|Jun Märkl caught spectacle and nuance of Ravel masterpiece.|
As the Indianapolis Symphony Orchestra struggles to figure out what kind of "new normal" it will have, a major focus is the search for a new music director.
Based on the evidence of his past success as a guest conductor, Jun Märkl has superior qualifications for the post of artistic adviser. The job title leaves open the question of how good his advice may be, but his rapport with the ISO after numerous appearances on the Hilbert Circle Theatre podium bodes well.
CEO James Johnson, in a welcoming speech to Friday night's audience, noted that the Japanese-German maestro's return conducting engagement marks his performing debut in his transitional position. Märkl delivered magnificently in the program's second half, to be repeated at 5:30 this afternoon, with a scintillating performance of Maurice Ravel's "Daphnis et Chloé."
The work was last performed here under the baton of the most recent music director, Krzysztof Urbanski, in 2014. That memorable production involved dancers from Dance Kaleidoscope, choreographed by the company's artistic director, David Hochoy. Necessarily, my attention was focused on the stage, so it was good to enjoy the full sonic spectrum of the score in a concert version.
A missing element that invariably makes a performance of the complete ballet more thrilling is the wordless chorus, which was used in the 2014 performance. With the Indianapolis Symphonic Choir, it made for one of the great collaborations of recent ISO history. Given pandemic-related strictures on choral singing, such completeness was probably inadvisable this time around.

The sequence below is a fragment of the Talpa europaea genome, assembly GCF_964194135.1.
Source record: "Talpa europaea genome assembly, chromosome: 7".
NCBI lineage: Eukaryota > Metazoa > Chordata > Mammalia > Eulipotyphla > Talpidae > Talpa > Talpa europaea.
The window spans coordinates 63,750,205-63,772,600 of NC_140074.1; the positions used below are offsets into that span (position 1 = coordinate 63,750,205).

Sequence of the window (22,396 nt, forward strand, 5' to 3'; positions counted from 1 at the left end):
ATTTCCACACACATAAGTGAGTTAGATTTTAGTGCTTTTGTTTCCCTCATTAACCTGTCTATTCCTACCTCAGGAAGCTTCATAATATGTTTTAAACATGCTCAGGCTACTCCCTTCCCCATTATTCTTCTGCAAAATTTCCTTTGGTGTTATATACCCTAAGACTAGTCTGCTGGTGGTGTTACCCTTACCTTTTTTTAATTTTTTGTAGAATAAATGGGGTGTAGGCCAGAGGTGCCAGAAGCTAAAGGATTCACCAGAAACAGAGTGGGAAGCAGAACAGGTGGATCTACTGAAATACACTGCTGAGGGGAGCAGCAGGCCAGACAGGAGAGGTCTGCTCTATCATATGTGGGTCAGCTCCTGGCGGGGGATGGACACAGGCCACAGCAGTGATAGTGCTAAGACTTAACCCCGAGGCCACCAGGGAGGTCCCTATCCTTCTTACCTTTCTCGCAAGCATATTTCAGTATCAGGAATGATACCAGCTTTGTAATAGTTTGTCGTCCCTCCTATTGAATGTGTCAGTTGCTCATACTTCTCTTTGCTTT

The subsequent loss of atmosphere — Ravel's evocation of the mythical setting on an ancient Greek island — is considerable. As full as the orchestral palette is, the effect is a little bit like watching "The Wizard of Oz" without the heroine's fantasy song "Over the Rainbow" to introduce the adventure. In a sense, to hear the complete "Daphnis et Chloé" without the chorus is akin to getting a realistic reminder that Dorothy never actually left Kansas.
Be that as it may, the evocation of the ballet's scenario struck the ear agreeably throughout. The conductor drew from the orchestra precise and enlivened dance rhythms as the "Danse religieuse" yielded to the "Danse generale" in the opening tableau. The bassoon-and-percussion hints of awkwardness were delicious as the goatherd Dorcon (great name — did Ravel know Yiddish?) tries to attract the heroine. His attempts are laughed away by the orchestra, and it was one of several graceful touches in Friday's performance.
The menacing pirates were vigorously depicted in an exhibition of Ravel's mastery of orchestration at its most forceful. When another touch of atmosphere — the wind machine the composer calls for — came through as rather wispy, it hardly mattered. We were by then in thrall to the interpretation, guided with detailed cueing from the conductor, working without score. That was probably reassuring to an ensemble recently unused to complexity (after the oft-repeated, comparatively lucrative production of Yuletide Celebration last month). The emergence of the great shadow of Pan that climaxes the second tableau was awe-inspiring.